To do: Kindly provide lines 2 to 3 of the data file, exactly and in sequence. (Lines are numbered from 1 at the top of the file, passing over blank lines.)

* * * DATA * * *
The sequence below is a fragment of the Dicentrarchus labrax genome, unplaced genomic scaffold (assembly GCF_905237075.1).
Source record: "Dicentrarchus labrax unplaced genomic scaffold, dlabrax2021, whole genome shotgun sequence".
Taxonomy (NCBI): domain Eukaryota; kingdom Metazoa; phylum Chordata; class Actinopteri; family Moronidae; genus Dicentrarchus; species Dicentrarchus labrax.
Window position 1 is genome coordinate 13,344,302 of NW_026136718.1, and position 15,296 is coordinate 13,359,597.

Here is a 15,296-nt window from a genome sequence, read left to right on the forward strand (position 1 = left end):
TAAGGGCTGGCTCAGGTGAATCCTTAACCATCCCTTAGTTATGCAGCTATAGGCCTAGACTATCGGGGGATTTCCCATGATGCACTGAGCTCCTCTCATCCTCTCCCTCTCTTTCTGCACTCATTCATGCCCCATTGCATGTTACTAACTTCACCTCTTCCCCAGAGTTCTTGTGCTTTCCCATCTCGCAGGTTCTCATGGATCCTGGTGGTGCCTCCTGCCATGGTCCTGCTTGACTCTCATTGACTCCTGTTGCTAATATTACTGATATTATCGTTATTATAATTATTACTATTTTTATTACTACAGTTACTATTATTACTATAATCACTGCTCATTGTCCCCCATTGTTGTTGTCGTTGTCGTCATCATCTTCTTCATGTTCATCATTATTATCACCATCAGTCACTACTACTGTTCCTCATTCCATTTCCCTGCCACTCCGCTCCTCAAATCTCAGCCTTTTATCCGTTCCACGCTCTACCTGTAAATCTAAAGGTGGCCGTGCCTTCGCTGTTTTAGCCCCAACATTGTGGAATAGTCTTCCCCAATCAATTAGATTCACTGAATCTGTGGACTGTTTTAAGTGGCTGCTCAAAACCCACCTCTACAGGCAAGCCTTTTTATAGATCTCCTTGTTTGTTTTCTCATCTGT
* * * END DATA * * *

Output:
Source record: "Dicentrarchus labrax unplaced genomic scaffold, dlabrax2021, whole genome shotgun sequence".
Taxonomy (NCBI): domain Eukaryota; kingdom Metazoa; phylum Chordata; class Actinopteri; family Moronidae; genus Dicentrarchus; species Dicentrarchus labrax.